What the Heck?

October 15, 2019

“…But join with me in suffering for the gospel, by the power of God” (2 Timothy 1:8, NIV 1984).

I had just heard that his son was in the intensive care unit and wondered why he had not called me. When I got him on the phone, he explained his son’s illness. All the while I was thinking of his wife, who had just come through difficult treatment for cancer, and his daughter, who had recently died after delivering her first child. He and I are close, and he explained his lack of communication. “I was just so worn out,” he said. “I told God this time, ‘I’m not going to let go of you, God. I know you’ve got this.’ But all the time in the back of my mind I was saying, ‘What the heck?’”

I’ve quoted one of my doctor friends before, “When Jesus said, ‘In this world you will have tribulation,’ He expected us to tribulate.” Some of us tribulate so very much more than others, like my dear friend here.

The world’s distribution of suffering is certainly not based on fairness. If we ever thought that, we need to get over it. The world’s distribution of suffering can certainly not be based on reason, like, “I know why that guy is suffering and this girl is not.” Our minds are not that big. The world’s distribution of suffering is not about reason and not about justice.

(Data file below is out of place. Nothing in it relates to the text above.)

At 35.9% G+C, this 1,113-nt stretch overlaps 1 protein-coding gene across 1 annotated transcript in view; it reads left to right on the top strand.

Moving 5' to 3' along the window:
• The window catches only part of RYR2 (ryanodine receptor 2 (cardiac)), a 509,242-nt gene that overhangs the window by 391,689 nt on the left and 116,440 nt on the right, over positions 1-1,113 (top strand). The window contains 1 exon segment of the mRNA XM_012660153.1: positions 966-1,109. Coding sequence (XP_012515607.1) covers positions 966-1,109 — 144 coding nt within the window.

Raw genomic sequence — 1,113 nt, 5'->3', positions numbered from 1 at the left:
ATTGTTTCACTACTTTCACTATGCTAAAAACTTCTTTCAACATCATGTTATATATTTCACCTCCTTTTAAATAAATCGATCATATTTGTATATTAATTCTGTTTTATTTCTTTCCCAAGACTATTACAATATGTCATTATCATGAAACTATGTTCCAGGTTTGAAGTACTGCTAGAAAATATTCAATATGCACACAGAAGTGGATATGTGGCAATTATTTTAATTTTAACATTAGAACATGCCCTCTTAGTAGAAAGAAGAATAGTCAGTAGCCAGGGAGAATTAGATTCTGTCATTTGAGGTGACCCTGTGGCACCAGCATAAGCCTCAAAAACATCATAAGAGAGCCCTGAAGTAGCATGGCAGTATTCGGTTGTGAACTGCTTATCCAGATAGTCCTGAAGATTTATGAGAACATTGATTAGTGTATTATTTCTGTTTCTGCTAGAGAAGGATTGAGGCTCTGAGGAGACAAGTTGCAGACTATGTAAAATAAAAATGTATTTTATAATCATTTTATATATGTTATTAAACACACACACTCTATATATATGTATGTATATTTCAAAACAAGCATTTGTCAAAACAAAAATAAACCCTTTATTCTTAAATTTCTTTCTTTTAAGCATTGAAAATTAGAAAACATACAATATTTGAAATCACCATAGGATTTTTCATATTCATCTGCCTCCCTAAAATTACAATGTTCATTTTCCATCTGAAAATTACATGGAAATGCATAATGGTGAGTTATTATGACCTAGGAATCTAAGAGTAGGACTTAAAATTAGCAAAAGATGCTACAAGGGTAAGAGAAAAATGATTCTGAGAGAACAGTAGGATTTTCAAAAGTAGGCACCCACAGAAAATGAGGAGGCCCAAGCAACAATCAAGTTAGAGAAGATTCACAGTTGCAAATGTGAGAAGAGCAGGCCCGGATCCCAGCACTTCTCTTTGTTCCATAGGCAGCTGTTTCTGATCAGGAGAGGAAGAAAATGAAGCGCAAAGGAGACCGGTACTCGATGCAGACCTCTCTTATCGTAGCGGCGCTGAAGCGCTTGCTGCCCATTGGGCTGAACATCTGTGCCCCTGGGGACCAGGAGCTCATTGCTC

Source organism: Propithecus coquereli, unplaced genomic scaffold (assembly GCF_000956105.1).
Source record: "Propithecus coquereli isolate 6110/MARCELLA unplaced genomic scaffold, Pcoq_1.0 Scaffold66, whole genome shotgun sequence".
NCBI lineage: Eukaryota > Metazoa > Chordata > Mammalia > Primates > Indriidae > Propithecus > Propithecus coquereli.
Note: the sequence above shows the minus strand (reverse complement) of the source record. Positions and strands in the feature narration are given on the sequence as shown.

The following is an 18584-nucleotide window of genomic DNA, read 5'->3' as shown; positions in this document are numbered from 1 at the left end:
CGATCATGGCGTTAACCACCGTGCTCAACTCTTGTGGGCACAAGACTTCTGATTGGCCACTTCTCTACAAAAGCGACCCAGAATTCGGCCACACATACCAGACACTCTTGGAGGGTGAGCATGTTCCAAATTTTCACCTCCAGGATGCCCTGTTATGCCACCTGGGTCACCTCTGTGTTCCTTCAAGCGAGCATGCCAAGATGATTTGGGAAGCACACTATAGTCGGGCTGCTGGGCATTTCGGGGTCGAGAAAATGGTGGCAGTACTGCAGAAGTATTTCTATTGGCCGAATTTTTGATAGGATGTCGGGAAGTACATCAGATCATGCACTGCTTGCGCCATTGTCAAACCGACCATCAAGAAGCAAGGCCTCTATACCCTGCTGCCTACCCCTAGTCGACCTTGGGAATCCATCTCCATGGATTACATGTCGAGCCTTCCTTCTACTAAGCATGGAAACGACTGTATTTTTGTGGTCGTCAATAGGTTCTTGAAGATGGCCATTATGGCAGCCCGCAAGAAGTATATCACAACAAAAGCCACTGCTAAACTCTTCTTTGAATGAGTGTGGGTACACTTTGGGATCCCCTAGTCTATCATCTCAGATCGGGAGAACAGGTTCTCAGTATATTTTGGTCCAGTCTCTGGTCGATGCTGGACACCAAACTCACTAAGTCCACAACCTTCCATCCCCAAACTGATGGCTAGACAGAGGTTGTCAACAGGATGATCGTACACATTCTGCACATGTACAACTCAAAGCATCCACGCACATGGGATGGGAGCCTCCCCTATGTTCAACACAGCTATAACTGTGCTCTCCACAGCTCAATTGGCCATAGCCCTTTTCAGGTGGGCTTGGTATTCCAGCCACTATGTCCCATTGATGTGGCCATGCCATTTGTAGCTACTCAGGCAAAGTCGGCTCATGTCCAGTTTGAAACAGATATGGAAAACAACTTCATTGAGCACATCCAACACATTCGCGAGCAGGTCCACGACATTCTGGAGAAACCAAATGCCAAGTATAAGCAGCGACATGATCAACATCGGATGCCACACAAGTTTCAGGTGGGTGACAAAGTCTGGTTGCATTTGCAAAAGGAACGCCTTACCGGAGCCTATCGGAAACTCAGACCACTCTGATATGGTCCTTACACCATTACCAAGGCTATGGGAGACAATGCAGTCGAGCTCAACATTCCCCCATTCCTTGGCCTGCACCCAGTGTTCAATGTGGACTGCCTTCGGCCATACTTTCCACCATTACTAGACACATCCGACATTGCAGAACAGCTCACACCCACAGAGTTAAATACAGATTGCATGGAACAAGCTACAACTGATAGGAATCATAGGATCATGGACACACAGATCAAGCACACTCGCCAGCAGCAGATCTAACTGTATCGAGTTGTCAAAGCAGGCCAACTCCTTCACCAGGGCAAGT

When we try to sort out why some people suffer so much and others so little, my friend gets as close to the truth as anyone, “What the heck?” That’s about as far as our minds and hearts can go.

But there are questions we can answer about suffering, like:

“Will I suffer with God at my side, or without Him?”
“Will I use this suffering for the God’s glory and the good of mankind, or not?”

Someday, we will find answers to the causes and distribution of suffering.

Once we are on the eternal side of glory, when it no longer matters, it will all be clear.

The questions of how we deal with it are for now. 

Dear Father,
When it is my time to suffer, help me ask the right questions.

Al Weir, MD

Al Weir, MD

After leaving academic medicine, Dr. Weir served in private practice at the West Clinic in Memphis, Tennessee from 1991-2005 before joining the CMDA staff as Vice President of Campus & Community Ministries where he served for three years from 2005-2008. He is presently Professor of Medicine at the University of Tennessee Health Science Center and Program Director for the Hematology/Oncology fellowship program. He is also President of Albanian Health Fund, an educational ministry to Albania where he has been serving for 20 years. He is the author of two books: When Your Doctor Has Bad News and Practice by the Book. Dr. Weir’s work has also been published in many medical journals and other publications. Al and his wife Becky live in Memphis, Tennessee, and they have three children and three grandchildren. Dr. Weir is currently serving on CMDA's Board of Trustees.